September 19, 2021

Volume XI, Number 262

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PATENT 101: Key Considerations and Activities for Establishing a Patent Program (Part 1 of 3)

Tasked with starting an innovation protection and patent development program at your company but do not know where to begin? This three part series describes the key components to a patent development program for any company, small or large. This first installment in the series describes establishing the infrastructure and processes within a company to support and grow a successful patent development program.

Establish a Process for Handling Innovations

There are multiple ways to set up a system to process innovations, but each should include the cornerstones of a patent review board, an inventor rewards program, and a standardized invention disclosure form.

A patent review board is a board of company stakeholders with authority to decide how to handle each innovation submitted to the board.  In order to ensure that the board properly examines and evaluates each innovation, the board itself should include key business, legal, and technology stakeholders within the business itself.  These positions can include technical or development team members (engineers, scientists, design team members, etc.), in-house counsel, outside counsel or other intellectual property advisors, business directors (e.g., officers with product roadmap knowledge, marketing team members, etc.), or any other person who is a part of helping guide the company’s future.  With all of these different skill sets gathered, the board can evaluate innovations under different lenses.  For example, the engineers can determine if and how to develop the innovation for market.  In-house counsel in cooperation with outside IP counsel or other advisors can comment on whether and how the innovation can be protected (e.g., utility patents, design patents, trademark, copyright, trade secret, etc.) while also providing insight regarding other legal considerations such as public relations, regulatory issues, etc. and projected costs to establish such protections.  Business directors can determine how to develop the innovation into a sellable product for a market and where it fits into the company’s product plans.  If each group on the board determines that the innovation is sufficiently valuable relative to the expect monetary and opportunity costs of protecting it, the innovation can be passed to in-house or outside IP counsel to undertake the necessary steps (e.g., drafting a patent application, preparing a trademark or design patent application, designating as a trade secret, filing for copyright registration, etc.).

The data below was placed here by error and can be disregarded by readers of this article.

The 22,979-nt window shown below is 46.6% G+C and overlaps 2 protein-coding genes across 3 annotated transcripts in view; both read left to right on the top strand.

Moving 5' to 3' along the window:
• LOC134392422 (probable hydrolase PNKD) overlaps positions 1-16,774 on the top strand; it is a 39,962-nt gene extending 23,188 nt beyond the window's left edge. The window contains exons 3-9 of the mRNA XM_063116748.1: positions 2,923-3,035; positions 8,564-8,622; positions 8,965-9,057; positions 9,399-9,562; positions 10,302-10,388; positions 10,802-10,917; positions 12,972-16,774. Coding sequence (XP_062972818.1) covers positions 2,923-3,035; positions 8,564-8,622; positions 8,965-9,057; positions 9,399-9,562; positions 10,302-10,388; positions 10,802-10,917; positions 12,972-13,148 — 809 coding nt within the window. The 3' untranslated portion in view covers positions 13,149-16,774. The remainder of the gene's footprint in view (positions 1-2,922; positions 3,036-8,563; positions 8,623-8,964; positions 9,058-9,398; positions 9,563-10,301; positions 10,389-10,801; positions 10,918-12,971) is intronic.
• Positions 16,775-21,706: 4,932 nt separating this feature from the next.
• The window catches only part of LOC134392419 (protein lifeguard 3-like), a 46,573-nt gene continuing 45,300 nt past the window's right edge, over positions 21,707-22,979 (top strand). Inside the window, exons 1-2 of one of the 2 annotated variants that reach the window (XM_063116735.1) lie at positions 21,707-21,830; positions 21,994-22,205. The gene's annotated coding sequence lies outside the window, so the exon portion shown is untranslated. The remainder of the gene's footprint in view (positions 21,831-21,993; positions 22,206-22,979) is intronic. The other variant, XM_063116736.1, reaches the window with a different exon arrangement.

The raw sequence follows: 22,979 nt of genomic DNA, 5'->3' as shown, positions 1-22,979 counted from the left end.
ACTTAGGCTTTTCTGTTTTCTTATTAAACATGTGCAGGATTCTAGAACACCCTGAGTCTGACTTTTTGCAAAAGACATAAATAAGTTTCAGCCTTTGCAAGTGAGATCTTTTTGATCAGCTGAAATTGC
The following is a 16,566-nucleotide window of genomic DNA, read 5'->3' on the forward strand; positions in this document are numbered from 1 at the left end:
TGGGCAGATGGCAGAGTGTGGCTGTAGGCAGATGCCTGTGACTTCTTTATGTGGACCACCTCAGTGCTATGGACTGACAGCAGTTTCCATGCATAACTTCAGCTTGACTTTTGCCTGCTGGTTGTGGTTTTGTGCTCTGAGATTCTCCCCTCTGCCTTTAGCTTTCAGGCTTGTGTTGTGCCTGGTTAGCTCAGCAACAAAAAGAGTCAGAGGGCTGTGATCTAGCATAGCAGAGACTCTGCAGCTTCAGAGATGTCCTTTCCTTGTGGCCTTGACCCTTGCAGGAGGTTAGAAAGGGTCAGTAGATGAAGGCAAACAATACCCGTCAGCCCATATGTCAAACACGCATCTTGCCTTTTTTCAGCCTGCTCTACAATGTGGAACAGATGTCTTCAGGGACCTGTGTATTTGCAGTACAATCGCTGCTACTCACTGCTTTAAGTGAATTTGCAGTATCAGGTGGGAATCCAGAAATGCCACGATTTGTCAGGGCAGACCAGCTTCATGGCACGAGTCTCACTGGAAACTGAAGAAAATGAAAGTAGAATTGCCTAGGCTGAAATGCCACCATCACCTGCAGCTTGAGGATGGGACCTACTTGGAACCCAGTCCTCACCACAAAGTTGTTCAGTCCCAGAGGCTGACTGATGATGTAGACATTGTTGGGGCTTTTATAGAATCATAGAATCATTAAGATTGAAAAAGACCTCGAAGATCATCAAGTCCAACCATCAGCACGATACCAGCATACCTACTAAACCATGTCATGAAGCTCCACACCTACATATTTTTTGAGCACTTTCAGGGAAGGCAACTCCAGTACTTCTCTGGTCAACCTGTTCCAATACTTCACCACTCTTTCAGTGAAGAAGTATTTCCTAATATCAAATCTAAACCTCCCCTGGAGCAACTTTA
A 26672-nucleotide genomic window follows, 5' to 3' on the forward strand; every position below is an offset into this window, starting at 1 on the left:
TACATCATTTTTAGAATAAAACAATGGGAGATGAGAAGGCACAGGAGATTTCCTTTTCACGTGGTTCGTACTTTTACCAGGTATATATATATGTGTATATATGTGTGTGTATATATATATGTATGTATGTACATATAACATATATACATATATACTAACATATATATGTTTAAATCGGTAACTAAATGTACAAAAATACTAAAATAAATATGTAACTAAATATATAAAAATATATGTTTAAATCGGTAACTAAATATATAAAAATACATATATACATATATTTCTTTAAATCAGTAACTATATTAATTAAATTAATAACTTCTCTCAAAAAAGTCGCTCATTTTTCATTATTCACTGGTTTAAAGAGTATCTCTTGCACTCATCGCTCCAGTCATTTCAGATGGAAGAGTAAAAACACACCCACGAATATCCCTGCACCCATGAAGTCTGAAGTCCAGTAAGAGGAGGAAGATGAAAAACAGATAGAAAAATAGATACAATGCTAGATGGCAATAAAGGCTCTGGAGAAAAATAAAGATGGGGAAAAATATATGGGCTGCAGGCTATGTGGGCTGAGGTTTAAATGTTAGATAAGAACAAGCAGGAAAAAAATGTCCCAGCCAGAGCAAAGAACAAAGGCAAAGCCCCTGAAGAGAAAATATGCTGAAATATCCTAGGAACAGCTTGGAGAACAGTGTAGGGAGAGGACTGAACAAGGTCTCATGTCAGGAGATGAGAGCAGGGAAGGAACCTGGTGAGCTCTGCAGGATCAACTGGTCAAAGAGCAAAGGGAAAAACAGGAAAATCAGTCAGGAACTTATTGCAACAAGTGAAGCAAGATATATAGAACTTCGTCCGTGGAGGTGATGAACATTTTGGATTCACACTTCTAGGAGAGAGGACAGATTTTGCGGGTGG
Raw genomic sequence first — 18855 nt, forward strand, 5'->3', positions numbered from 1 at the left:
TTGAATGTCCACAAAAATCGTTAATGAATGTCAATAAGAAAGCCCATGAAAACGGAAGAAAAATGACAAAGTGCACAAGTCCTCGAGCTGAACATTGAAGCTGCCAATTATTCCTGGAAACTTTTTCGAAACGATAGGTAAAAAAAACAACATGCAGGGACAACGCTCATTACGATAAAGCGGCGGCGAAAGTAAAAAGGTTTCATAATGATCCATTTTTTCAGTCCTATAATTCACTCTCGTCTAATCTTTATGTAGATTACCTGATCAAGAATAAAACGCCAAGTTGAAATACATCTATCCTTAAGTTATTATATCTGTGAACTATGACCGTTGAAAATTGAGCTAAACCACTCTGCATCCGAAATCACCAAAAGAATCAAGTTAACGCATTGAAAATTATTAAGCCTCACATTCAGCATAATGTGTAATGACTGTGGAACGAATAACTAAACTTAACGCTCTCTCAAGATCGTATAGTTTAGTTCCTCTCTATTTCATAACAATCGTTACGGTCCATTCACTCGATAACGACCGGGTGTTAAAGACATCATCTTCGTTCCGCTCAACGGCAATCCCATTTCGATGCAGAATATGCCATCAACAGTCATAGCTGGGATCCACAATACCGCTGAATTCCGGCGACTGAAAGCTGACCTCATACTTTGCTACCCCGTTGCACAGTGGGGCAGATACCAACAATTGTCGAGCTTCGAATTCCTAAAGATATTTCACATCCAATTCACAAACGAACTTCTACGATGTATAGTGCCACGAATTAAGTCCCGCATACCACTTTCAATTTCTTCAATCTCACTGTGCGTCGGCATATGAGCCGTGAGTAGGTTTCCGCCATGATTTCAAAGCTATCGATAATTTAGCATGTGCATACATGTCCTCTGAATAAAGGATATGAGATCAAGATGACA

Even with a proper patent review board formed, a business can further drive its employees to develop protectable innovations.  One way to incentivize its employees is to implement an inventor rewards program.  These programs can include monetary and non-monetary (e.g., recognition) rewards to motivate employees.  The purpose of these programs can be two-fold.  The first purpose is to ensure employees are working on developing new technology and coming forward with it in order to receive some form of bonus.  This incentivizing system can help establish a culture of protecting IP within a company.  The second purpose can be to ensure that the inventors identify any company IP and properly assign their rights to the company after innovating. 

In order to ensure quality and consistency in the evaluation process, the patent review board can utilize a standardized invention disclosure form for innovators to submit all ideas to the patent review board.  By standardizing the form, the board can evaluate each submitted innovation on an equal playing field, and ensure that submitted invention disclosures are robust and well-prepared.  Not only does this make the patent review board’s evaluation easier and more consistent, it can also save time and resources since the approved invention disclosures can be sent directly to outside IP counsel,  for example to begin drafting an application from the invention disclosure.